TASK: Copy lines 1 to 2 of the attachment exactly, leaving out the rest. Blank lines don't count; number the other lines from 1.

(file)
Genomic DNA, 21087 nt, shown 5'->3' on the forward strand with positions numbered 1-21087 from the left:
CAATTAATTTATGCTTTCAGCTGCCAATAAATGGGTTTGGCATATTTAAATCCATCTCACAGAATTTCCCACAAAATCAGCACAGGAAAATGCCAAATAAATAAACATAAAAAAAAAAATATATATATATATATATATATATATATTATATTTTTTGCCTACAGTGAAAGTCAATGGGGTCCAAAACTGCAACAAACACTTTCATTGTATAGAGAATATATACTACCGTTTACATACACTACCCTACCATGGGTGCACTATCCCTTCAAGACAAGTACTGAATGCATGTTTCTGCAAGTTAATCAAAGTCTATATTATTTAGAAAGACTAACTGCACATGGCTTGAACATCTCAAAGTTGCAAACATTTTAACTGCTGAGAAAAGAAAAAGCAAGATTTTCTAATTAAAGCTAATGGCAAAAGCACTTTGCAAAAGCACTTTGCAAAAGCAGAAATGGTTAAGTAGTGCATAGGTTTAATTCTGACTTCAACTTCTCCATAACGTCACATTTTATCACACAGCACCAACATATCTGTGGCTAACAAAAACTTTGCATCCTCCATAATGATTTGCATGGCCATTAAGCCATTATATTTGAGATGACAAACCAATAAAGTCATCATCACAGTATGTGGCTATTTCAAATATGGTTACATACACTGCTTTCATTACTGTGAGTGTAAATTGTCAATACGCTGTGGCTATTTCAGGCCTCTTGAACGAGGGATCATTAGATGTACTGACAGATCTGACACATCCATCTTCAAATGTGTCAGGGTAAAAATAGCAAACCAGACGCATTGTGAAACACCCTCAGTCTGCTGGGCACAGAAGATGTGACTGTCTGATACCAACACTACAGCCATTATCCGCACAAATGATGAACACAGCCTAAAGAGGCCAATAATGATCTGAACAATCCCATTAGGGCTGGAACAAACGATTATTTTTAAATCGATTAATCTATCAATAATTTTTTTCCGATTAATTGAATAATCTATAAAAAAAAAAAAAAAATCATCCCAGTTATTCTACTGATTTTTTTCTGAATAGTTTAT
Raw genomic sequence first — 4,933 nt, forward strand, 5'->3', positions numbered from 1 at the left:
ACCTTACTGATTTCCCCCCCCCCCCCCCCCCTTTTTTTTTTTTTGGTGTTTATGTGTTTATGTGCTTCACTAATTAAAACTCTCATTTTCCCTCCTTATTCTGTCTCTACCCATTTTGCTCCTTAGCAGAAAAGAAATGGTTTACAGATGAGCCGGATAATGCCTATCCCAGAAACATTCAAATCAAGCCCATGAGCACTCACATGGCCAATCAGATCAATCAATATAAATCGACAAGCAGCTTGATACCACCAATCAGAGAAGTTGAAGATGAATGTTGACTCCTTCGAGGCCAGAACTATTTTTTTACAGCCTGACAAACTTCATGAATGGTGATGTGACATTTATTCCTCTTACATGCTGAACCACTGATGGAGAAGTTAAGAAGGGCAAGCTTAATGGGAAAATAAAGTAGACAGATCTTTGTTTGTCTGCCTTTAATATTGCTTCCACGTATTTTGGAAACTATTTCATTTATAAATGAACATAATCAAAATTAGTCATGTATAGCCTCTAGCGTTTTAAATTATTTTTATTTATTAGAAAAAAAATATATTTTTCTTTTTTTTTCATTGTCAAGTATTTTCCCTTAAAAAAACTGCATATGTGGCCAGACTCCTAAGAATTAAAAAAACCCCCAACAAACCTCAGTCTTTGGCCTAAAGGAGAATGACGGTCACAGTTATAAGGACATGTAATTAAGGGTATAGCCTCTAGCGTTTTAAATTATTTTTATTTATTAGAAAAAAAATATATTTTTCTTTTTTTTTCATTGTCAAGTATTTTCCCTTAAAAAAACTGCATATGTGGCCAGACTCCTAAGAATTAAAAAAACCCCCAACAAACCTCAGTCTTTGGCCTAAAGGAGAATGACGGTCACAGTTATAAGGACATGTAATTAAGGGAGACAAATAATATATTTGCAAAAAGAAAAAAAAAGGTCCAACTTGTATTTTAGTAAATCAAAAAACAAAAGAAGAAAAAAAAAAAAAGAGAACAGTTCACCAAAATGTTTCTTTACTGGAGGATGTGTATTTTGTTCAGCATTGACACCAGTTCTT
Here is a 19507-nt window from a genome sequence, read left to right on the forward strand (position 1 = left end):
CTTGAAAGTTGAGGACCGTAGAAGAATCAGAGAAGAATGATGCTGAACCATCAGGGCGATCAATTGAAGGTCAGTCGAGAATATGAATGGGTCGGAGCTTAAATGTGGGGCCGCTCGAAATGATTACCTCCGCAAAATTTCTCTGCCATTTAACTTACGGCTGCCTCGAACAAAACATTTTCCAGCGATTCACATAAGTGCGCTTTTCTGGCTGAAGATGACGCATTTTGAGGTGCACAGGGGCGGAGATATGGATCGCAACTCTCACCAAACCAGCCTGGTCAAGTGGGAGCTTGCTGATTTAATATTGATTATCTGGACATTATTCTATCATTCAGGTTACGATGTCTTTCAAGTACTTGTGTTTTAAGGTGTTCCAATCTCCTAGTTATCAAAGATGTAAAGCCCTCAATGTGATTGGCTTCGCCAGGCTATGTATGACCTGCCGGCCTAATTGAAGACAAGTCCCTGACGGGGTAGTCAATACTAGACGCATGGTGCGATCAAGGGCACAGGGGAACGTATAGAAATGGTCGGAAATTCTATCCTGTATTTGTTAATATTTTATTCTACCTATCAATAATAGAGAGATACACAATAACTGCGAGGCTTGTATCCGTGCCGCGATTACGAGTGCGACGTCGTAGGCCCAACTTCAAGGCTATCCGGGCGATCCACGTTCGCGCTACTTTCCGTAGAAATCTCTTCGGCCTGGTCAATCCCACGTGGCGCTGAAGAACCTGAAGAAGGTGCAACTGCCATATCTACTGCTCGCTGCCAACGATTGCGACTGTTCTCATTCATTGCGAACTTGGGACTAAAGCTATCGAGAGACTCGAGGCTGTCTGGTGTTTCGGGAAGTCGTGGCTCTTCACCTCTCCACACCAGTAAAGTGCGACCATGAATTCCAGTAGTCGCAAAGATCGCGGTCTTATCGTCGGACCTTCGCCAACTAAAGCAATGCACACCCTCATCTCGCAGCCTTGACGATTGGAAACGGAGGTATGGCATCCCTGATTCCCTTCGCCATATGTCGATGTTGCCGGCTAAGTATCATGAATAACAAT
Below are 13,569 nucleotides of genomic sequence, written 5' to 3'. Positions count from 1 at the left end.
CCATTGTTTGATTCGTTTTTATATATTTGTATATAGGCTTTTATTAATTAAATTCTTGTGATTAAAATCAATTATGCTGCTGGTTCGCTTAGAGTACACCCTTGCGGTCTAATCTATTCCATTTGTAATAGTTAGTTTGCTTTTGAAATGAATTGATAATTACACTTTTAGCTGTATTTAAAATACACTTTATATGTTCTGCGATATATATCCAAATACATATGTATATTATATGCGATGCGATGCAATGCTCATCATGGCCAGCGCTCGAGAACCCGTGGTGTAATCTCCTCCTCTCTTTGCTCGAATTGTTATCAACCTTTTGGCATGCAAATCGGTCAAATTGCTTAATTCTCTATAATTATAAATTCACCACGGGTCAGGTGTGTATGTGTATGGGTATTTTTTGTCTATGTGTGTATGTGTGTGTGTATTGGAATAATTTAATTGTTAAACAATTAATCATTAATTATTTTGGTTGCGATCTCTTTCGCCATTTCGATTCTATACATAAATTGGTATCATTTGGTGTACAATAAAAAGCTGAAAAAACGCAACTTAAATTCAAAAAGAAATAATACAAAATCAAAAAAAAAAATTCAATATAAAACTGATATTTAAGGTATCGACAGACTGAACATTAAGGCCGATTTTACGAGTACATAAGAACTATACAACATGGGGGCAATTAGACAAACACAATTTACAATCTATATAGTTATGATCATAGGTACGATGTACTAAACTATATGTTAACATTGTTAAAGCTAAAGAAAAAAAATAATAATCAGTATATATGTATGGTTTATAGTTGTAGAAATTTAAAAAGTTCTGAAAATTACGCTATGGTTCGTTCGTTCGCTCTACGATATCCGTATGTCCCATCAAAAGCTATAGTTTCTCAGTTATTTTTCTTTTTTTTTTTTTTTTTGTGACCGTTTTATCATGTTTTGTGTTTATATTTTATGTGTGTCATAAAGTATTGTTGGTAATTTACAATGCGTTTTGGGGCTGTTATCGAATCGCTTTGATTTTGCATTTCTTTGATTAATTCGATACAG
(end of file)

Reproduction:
Genomic DNA, 21087 nt, shown 5'->3' on the forward strand with positions numbered 1-21087 from the left:
CAATTAATTTATGCTTTCAGCTGCCAATAAATGGGTTTGGCATATTTAAATCCATCTCACAGAATTTCCCACAAAATCAGCACAGGAAAATGCCAAATAAATAAACATAAAAAAAAAAATATATATATATATATATATATATATATTATATTTTTTGCCTACAGTGAAAGTCAATGGGGTCCAAAACTGCAACAAACACTTTCATTGTATAGAGAATATATACTACCGTTTACATACACTACCCTACCATGGGTGCACTATCCCTTCAAGACAAGTACTGAATGCATGTTTCTGCAAGTTAATCAAAGTCTATATTATTTAGAAAGACTAACTGCACATGGCTTGAACATCTCAAAGTTGCAAACATTTTAACTGCTGAGAAAAGAAAAAGCAAGATTTTCTAATTAAAGCTAATGGCAAAAGCACTTTGCAAAAGCACTTTGCAAAAGCAGAAATGGTTAAGTAGTGCATAGGTTTAATTCTGACTTCAACTTCTCCATAACGTCACATTTTATCACACAGCACCAACATATCTGTGGCTAACAAAAACTTTGCATCCTCCATAATGATTTGCATGGCCATTAAGCCATTATATTTGAGATGACAAACCAATAAAGTCATCATCACAGTATGTGGCTATTTCAAATATGGTTACATACACTGCTTTCATTACTGTGAGTGTAAATTGTCAATACGCTGTGGCTATTTCAGGCCTCTTGAACGAGGGATCATTAGATGTACTGACAGATCTGACACATCCATCTTCAAATGTGTCAGGGTAAAAATAGCAAACCAGACGCATTGTGAAACACCCTCAGTCTGCTGGGCACAGAAGATGTGACTGTCTGATACCAACACTACAGCCATTATCCGCACAAATGATGAACACAGCCTAAAGAGGCCAATAATGATCTGAACAATCCCATTAGGGCTGGAACAAACGATTATTTTTAAATCGATTAATCTATCAATAATTTTTTTCCGATTAATTGAATAATCTATAAAAAAAAAAAAAAAATCATCCCAGTTATTCTACTGATTTTTTTCTGAATAGTTTAT